Study: Michigan School Rankings Mostly Measure Poverty, Not Quality

Mackinac Center report recommends greater emphasis on student growth

Stringent state rules require school districts to lay off employees based on flawed rankings, according to a new study. And the state's report card might be punishing school districts and education employees who are doing a good job.

The Michigan Department of Education is required by state and federal laws to rank schools to try to measure their quality. The MDE developed "Top-to-Bottom" rankings, which are broadly based on student proficiency (50 percent of a school's grade), student growth (25 percent) and achievement gap (25 percent).

But the Mackinac Center for Public Policy and many school officials say the Top-to-Bottom list is flawed.

"You have to take reality into account,” said Audrey Spalding, director of education policy at the Mackinac Center. "It would be wonderful if we lived in a world where every student in Michigan came from a family that was not struggling. But the fact of the matter is we don't. And it is simply folly to pretend that Grosse Pointe students are coming from the same background that, say, Detroit students are coming from."

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The study, which was authored by Spalding, says the current "system risks penalizing schools based not on their actual performance, but rather on the portion of low-income students they happen to enroll."

The study quotes two school officials:

  • In 2011, Brendan Walsh, a Grosse Pointe Public Schools school board member, plotted schools' Top-to-Bottom scores against the percentage of students eligible for a free or reduced-price lunch in each school, and wrote of the Top-to-Bottom ranking, “…[O]ne should not conclude that low scores on standardized tests are a sign of a bad school any more than concluding high scores mean a school is ideal.”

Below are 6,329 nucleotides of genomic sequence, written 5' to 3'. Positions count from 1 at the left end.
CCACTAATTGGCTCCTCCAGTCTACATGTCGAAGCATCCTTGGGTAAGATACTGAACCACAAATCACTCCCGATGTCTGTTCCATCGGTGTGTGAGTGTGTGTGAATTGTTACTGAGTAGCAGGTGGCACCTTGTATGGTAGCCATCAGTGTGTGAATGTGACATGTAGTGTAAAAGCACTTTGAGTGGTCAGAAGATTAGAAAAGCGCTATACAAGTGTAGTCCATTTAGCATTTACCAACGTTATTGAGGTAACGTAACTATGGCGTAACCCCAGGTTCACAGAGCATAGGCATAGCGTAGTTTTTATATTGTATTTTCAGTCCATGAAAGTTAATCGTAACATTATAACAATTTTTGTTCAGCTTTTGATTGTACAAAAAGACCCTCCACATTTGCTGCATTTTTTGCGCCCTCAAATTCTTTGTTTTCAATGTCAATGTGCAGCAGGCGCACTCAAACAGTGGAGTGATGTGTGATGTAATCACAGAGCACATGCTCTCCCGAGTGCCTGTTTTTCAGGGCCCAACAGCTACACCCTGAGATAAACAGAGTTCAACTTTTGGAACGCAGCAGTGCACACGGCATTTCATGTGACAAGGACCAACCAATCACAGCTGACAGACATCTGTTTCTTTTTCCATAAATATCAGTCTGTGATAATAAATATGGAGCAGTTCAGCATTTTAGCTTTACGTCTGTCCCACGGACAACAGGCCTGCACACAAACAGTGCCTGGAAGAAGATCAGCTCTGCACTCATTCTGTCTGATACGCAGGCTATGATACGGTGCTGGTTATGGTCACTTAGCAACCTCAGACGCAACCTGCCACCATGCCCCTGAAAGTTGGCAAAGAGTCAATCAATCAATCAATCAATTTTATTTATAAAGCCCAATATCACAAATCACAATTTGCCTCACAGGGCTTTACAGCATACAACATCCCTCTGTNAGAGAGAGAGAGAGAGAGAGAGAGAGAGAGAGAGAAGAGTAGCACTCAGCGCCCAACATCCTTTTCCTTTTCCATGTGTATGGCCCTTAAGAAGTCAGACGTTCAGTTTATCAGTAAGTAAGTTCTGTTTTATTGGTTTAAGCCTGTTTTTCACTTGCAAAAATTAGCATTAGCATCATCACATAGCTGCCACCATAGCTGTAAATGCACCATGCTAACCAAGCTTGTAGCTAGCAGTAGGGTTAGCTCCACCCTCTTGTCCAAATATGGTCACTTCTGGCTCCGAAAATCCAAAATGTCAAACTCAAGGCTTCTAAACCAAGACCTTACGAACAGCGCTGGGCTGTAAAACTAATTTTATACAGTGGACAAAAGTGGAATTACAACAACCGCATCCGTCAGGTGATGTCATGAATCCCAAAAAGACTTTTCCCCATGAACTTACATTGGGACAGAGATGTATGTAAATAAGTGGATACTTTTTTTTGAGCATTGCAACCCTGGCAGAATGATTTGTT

• David Britten, superintendent of Godfrey-Lee Public Schools, conducted a similar analysis in 2013 and concluded: "Disguised as a ranking system… [the Top-to-Bottom list] really is nothing more than another blinding flash of the obvious. Did we really need another expensive system for identifying which schools and districts have higher rates of poverty than others?"

Education experts across the ideological spectrum say that poverty rates have a high correlation with student performance. So schools that serve largely low-income students tend to have test scores much lower than schools that serve a higher-income population.

The study says that 55 percent of a school’s ranking on the latest Top-to-Bottom list can be explained by the percentage of those who qualify for free school lunches. Michigan's list is more correlated to poverty rates than similar rankings in other surveyed states.

The study recommends placing a greater emphasis on student growth and looking to other states for ways to retool the Top-to-Bottom ranking. Thanks to state and federal requirements, low-ranked schools can be forced to fire the school principal, replace the majority of the staff, convert to a charter school or even close the building.

A hypothetical situation helps explain how this could happen to a good school: Say a school serves students who are from families living below the poverty line. Those students score in the lowest 10 percent on state standardized tests at the beginning of the year, but a great school with great teachers raises the scores to 30 percent by the end of the year. Another district serves largely wealthy students who score 75 percent at the beginning of the year, but drops to 60 percent by the end. As it is now, the Top-to-Bottom list could give the latter school a better ranking than the former.

That's a big deal because In the past, the state has forced schools to remove principals who may have been doing a good job. The Mackinac Center rankings have shown that some schools ranked among the worst in the state may actually be among the best.

Other states include academic growth more prominently in their rankings than Michigan. The study recommends that legislators "look at how other states rank schools in an attempt to reduce the likelihood of penalizing schools for simply serving more disadvantaged students."

See the full study here.

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Mackinac Center director of education policy, Audrey Spalding, discussing the new study:

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See also:

Flawed State Rankings Mean Some Principals Are Out of a Job

State Report Card Ranks Some Top Schools Near the Bottom


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